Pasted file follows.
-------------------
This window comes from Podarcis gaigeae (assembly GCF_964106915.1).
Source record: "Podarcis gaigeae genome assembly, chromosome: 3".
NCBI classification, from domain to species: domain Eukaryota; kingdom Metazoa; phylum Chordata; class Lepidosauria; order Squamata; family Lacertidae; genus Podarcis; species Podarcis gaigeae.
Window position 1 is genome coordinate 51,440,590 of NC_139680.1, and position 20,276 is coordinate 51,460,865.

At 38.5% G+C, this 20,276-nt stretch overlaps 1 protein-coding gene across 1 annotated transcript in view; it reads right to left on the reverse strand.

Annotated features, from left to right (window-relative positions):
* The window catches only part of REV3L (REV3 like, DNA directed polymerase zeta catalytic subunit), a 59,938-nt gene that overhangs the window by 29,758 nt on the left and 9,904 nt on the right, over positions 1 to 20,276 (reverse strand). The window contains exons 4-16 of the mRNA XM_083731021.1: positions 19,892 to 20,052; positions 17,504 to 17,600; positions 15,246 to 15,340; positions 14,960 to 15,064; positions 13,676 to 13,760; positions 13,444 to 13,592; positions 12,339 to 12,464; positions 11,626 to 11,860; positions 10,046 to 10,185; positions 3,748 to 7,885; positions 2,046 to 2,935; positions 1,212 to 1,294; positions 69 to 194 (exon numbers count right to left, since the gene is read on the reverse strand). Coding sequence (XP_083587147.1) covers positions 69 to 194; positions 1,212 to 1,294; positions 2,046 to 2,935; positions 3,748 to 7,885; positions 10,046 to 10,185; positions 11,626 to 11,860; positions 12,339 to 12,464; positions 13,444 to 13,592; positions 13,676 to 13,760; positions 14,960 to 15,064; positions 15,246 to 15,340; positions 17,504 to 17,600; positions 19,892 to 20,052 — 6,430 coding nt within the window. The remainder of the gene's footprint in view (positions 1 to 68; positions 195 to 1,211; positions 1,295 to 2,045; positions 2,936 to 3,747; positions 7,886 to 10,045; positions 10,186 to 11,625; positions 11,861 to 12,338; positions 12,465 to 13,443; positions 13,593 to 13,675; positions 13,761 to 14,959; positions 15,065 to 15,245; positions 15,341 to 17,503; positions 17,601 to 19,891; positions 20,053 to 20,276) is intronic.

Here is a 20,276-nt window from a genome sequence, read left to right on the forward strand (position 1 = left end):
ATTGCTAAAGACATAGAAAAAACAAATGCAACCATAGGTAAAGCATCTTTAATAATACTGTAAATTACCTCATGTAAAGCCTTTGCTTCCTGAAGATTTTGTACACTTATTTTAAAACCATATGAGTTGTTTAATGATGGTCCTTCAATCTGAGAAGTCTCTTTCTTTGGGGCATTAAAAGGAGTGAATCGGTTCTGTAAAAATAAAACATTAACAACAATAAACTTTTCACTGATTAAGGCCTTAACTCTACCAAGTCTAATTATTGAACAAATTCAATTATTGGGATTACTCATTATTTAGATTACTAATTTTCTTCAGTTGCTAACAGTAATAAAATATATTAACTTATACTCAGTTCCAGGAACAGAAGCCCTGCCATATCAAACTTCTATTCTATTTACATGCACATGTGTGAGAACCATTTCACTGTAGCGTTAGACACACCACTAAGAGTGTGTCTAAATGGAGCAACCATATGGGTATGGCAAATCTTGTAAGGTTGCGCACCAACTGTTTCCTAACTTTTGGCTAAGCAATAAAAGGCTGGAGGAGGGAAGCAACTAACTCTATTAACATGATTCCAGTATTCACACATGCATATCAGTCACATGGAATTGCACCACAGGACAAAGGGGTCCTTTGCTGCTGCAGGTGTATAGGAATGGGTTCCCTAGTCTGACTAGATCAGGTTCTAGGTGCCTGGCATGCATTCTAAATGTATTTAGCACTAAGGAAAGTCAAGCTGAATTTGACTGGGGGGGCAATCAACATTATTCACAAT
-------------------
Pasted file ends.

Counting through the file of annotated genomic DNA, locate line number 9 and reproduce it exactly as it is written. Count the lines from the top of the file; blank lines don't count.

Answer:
ATTGCTAAAGACATAGAAAAAACAAATGCAACCATAGGTAAAGCATCTTTAATAATACTGTAAATTACCTCATGTAAAGCCTTTGCTTCCTGAAGATTTTGTACACTTATTTTAAAACCATATGAGTTGTTTAATGATGGTCCTTCAATCTGAGAAGTCTCTTTCTTTGGGGCATTAAAAGGAGTGAATCGGTTCTGTAAAAATAAAACATTAACAACAATAAACTTTTCACTGATTAAGGCCTTAACTCTACCAAGTCTAATTATTGAACAAATTCAATTATTGGGATTACTCATTATTTAGATTACTAATTTTCTTCAGTTGCTAACAGTAATAAAATATATTAACTTATACTCAGTTCCAGGAACAGAAGCCCTGCCATATCAAACTTCTATTCTATTTACATGCACATGTGTGAGAACCATTTCACTGTAGCGTTAGACACACCACTAAGAGTGTGTCTAAATGGAGCAACCATATGGGTATGGCAAATCTTGTAAGGTTGCGCACCAACTGTTTCCTAACTTTTGGCTAAGCAATAAAAGGCTGGAGGAGGGAAGCAACTAACTCTATTAACATGATTCCAGTATTCACACATGCATATCAGTCACATGGAATTGCACCACAGGACAAAGGGGTCCTTTGCTGCTGCAGGTGTATAGGAATGGGTTCCCTAGTCTGACTAGATCAGGTTCTAGGTGCCTGGCATGCATTCTAAATGTATTTAGCACTAAGGAAAGTCAAGCTGAATTTGACTGGGGGGGCAATCAACATTATTCACAAT